The fact that he sent Elle an invoice for the exchange, after a PR firm calculated the value of the exposure, shows that he does see value in online exposure. He wasn’t willing to pay Elle for it, but he didn’t say, “You’re not a fit, we do this kind of thing in-house.” He pretended to be completely baffled by the offer.
He understood the offer, he just doesn’t like that influencer marketing is a thing now. He believes it’s destructive. But how he can he mention damage to young people’s self-esteem (a correlation he has not supported with evidence) while he originally accused her of having too much confidence and dignity? That concern is a little hard to buy.
Seriously, who accuses someone of having too much dignity? The fact is that influencer marketing is a growing trend. While Paul can pretend the request is ludicrous, it’s obvious he’s savvy enough to know otherwise.
Elle’s Pitch Was Far from Radical
Plus, fashion and travel brands have been on board with type of freebie model for decades. That may be why Paul makes it very clear Elle was wrong to call his hotel “stunning.” It may not be high end (I don’t know) but he sure wants everyone to know it isn’t. That may be because it would make Elle’s pitch all the more logical.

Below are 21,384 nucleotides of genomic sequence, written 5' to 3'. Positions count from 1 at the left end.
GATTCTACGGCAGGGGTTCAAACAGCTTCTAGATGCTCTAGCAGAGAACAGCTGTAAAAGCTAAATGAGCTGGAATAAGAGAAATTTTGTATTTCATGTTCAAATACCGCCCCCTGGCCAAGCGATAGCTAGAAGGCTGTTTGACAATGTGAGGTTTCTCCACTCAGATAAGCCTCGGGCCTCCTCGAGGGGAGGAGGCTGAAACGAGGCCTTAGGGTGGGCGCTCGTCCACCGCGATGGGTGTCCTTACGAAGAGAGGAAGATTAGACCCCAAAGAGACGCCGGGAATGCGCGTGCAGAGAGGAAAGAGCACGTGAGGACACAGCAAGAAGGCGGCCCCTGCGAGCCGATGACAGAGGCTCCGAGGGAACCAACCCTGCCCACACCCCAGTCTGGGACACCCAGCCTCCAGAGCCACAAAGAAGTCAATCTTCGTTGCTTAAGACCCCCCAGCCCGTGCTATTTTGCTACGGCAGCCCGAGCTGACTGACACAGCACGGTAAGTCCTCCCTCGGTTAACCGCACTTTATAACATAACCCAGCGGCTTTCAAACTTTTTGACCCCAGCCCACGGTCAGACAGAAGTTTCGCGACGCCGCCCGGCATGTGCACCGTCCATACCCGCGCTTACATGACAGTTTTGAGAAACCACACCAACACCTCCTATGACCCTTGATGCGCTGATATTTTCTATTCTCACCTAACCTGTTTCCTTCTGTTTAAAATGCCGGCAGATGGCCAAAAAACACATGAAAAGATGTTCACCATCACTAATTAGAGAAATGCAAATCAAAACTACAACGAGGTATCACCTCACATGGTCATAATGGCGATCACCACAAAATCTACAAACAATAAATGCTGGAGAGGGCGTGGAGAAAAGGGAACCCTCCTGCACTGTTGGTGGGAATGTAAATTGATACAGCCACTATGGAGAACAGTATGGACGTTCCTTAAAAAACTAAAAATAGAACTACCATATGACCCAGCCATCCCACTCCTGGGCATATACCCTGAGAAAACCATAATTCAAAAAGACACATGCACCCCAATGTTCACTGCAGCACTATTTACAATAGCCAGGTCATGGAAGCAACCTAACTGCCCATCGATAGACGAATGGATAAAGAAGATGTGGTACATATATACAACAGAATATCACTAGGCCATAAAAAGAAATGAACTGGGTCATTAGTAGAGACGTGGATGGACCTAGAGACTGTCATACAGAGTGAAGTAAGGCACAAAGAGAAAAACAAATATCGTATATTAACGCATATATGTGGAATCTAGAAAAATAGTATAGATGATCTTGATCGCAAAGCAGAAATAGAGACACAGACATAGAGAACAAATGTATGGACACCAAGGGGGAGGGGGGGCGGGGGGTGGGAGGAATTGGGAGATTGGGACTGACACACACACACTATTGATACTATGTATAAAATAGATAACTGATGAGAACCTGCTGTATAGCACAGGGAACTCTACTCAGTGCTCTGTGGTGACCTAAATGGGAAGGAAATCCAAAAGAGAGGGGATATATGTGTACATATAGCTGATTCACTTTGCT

This could have been an ordinary blog post, with a typical format of a headline and subheadings. But the way this played out was too misleading. Because of the tone and calculated behavior of the hotel, the only role appropriate was the prosecution.
The hotel laid a trap of escalating social media wars and she fell right into it. However, it’s clear they do understand viral marketing. Their brand is dripping with sarcasm, which lends a calculated feeling to the exchange.